U.S. to start initial troop pullback from Afghanistan

National News

WASHINGTON (AP) — Defense Secretary Mark Esper says he has given the top U.S. commander in Afghanistan the go-ahead to begin the initial withdrawal of U.S. troops.

Speaking at a Pentagon news conference Monday, Esper said he was not sure whether the drawdown had begun, but said it is required to start within 10 days of the signing on Saturday of a peace deal with the Taliban. Esper said Gen. Scott Miller, the U.S. commander in Kabul, has the authority to begin withdrawal of forces to about 8,600 from the current total of nearly 13,000.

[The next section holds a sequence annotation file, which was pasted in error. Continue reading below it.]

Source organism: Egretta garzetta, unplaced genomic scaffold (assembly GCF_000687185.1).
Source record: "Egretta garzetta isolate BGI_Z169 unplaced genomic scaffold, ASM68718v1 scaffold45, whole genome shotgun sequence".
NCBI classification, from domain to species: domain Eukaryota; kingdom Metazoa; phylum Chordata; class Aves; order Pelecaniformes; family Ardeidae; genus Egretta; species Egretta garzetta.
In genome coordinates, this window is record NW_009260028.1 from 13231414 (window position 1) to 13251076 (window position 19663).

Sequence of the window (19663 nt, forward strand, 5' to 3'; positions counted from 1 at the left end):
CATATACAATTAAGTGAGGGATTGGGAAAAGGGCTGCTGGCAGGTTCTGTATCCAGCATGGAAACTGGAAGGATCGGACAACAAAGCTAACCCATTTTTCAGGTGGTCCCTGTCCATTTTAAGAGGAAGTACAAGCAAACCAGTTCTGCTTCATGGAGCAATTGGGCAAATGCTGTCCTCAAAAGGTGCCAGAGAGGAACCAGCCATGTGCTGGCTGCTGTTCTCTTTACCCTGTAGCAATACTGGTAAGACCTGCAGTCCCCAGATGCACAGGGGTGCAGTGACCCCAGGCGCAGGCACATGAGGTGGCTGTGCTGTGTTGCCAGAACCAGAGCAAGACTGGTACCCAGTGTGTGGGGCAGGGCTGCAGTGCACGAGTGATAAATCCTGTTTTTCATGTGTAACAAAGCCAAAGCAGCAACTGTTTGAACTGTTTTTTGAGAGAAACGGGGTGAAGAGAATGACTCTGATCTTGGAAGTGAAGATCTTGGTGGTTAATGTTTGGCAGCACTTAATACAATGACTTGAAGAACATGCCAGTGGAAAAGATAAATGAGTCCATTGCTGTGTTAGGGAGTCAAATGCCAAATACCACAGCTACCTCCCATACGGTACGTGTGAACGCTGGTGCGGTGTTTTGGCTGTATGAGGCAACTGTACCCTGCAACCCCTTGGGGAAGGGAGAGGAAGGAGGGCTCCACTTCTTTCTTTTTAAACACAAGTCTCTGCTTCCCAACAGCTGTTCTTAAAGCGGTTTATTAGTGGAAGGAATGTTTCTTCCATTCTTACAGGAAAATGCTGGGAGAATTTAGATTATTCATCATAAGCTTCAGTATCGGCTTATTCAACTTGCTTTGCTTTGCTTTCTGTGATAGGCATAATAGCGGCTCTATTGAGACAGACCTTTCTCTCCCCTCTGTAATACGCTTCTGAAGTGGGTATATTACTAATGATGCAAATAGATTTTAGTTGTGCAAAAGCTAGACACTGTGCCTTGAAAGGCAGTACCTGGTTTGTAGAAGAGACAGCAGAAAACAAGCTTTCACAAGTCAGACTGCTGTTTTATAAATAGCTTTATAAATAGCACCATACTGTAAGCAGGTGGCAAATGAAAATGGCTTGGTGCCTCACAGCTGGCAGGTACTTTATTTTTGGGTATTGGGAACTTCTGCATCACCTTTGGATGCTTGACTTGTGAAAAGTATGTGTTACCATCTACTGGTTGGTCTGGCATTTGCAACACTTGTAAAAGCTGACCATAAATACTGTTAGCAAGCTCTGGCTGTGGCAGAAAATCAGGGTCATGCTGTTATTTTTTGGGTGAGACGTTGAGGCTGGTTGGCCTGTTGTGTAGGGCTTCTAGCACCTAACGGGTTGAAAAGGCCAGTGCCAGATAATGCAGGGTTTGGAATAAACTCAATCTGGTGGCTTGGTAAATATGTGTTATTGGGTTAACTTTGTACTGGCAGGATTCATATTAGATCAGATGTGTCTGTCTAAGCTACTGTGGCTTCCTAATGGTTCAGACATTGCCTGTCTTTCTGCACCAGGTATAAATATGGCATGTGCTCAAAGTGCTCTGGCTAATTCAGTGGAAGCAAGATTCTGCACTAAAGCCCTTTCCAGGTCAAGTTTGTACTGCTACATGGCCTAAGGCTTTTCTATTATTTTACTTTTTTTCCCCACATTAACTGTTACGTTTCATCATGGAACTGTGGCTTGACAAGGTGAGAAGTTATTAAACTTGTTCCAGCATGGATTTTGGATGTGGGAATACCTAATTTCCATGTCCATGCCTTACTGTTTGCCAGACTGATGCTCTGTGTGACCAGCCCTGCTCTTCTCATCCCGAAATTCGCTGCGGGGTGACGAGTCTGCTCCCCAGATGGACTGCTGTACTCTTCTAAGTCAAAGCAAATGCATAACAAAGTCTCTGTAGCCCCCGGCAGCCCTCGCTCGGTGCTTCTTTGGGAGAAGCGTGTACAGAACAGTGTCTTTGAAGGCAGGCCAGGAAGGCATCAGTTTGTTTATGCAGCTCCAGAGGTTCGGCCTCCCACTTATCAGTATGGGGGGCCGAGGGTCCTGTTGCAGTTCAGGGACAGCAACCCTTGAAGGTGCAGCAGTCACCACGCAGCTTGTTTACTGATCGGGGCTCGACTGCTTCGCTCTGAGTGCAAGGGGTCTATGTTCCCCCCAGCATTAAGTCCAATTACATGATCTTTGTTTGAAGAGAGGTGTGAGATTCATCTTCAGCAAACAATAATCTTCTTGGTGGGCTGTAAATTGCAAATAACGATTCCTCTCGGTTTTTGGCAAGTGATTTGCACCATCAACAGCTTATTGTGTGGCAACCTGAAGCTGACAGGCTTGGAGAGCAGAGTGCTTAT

“We are going to show good faith and begin withdrawing our troops,” Esper said.

Gen. Mark Milley, chairman of the Joint Chiefs of Staff, said there is no expectation that violence in Afghanistan will “go to zero” quickly, following the U.S.-Taliban peace agreement announced on Saturday.

Esper said the U.S. expects violence will “taper off,” leading to a start by March 10 of peace negotiations among Afghan groups, including the Taliban.

Copyright 2021 Nexstar Media Inc. All rights reserved. This material may not be published, broadcast, rewritten, or redistributed.

Trending Stories

Click here for full list of trending stories